You know, writing this blog over the past almost-2-years has been really interesting. I tackle a lot of topics. Many of them have this huge potential to be cliché. It’s never been difficult for me to write from my heart, but I try to put a real and raw spin on it because I think these things I write about really do matter.
So I want to talk about saying yes, because I see so much of the suggestion to “just say yes”– the notion that we should take opportunities when they come to us. That we should say yes to things, because getting out of our comfort zones teaches us immeasurable lessons and gives us experiences that we couldn’t fathom. I believe this to be true. But I also think there is huge power in saying no.
Saying yes is important. But so is saying no. I’m not talking about choosing to stay comfortable, or choosing to not push yourself. I’m talking about self-care, about self-awareness, about tuning into your needs in a world where it is so easy to tune into a million other things.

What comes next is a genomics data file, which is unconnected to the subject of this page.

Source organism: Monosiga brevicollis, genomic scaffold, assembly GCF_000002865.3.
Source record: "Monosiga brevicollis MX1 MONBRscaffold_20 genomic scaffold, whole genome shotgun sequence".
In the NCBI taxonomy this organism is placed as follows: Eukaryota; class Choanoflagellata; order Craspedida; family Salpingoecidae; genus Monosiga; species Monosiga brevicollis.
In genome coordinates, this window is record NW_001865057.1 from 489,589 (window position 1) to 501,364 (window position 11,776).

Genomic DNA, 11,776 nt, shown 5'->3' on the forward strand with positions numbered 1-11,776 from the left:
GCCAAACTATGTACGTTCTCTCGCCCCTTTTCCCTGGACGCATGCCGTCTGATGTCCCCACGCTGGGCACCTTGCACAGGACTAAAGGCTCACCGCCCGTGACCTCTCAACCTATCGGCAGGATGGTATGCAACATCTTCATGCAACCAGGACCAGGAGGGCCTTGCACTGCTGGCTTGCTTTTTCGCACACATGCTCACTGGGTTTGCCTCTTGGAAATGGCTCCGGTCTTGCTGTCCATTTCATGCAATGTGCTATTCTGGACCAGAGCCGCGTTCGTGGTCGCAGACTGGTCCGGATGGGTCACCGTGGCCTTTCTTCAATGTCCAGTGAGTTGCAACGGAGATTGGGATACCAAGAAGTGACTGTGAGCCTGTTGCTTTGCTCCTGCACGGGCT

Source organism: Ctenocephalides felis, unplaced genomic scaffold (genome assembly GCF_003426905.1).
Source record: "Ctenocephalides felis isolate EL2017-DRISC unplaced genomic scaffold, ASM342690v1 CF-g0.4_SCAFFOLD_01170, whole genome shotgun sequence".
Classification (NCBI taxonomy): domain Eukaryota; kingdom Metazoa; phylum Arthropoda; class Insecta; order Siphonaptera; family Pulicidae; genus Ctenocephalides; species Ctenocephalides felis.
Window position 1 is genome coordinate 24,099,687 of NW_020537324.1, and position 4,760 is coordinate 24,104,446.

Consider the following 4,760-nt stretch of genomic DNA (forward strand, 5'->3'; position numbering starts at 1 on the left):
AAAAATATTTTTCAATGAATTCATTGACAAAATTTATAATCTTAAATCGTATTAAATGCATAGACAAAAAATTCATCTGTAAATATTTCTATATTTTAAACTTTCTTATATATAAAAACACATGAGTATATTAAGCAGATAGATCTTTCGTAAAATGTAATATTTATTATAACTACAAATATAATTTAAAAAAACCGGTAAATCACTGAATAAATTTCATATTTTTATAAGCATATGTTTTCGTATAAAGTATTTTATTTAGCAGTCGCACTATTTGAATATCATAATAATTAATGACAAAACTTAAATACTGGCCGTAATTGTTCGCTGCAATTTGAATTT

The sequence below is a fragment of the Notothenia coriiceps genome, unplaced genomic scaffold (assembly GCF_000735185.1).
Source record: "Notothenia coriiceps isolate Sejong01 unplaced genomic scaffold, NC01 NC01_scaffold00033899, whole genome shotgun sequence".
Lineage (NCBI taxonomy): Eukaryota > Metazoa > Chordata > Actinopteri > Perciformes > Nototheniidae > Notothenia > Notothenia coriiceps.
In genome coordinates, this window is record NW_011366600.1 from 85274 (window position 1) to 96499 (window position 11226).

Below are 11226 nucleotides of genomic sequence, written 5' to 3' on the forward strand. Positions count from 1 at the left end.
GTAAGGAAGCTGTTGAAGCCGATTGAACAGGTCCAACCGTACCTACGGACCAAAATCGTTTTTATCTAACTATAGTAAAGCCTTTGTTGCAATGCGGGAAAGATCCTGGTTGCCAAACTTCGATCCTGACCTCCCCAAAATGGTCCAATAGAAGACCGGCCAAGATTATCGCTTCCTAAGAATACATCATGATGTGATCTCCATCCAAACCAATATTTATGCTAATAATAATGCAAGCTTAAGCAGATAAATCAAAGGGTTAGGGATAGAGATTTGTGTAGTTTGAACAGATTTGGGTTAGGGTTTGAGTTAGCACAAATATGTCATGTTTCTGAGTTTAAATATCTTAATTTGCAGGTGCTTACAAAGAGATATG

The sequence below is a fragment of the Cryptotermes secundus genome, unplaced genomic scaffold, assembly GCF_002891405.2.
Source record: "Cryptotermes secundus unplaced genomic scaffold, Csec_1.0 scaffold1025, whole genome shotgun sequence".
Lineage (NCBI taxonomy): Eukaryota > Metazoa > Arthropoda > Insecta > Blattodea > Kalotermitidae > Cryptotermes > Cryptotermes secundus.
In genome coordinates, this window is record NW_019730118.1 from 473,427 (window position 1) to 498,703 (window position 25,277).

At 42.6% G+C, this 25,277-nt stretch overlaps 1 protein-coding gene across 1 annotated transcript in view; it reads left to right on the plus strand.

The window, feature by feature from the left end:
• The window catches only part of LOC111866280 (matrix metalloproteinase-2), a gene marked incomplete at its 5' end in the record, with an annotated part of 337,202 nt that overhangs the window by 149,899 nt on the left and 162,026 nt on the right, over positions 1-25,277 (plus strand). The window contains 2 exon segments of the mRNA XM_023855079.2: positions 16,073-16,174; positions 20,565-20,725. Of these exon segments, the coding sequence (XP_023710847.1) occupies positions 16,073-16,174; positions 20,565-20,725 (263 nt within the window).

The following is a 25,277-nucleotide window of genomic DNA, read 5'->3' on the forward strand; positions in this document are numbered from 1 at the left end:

I am so guilty of wanting to do it all. And not just doing it all, but wanting to do it all 100%. I often hit my capacity and still I say yes to things.
I have learned that I have to have boundaries if I want to do anything effectively at all. I need alone time. I need rest. I need to make space for new things that can’t come my way if I am overbooked. I would love to say yes to all the coffee dates, but I simply can’t. I would love to do all the free collaborations, but I don’t have the time (or closet space).
I believe that I have a limited capacity for most things. I also believe that energy and time are the most valuable currencies we will ever know. We must be deliberate with how we spend them. Life is short and it’s OK to turn things down.
You are allowed to say no when you are prioritizing something else. You are allowed to say no when you need some sleep. You are allowed to say no because you aren’t feeling 100% on something. In fact, you don’t need a reason– you are allowed to say no for any reason at all.
So I defend saying no. Often, saying no is what allows us to say yes.
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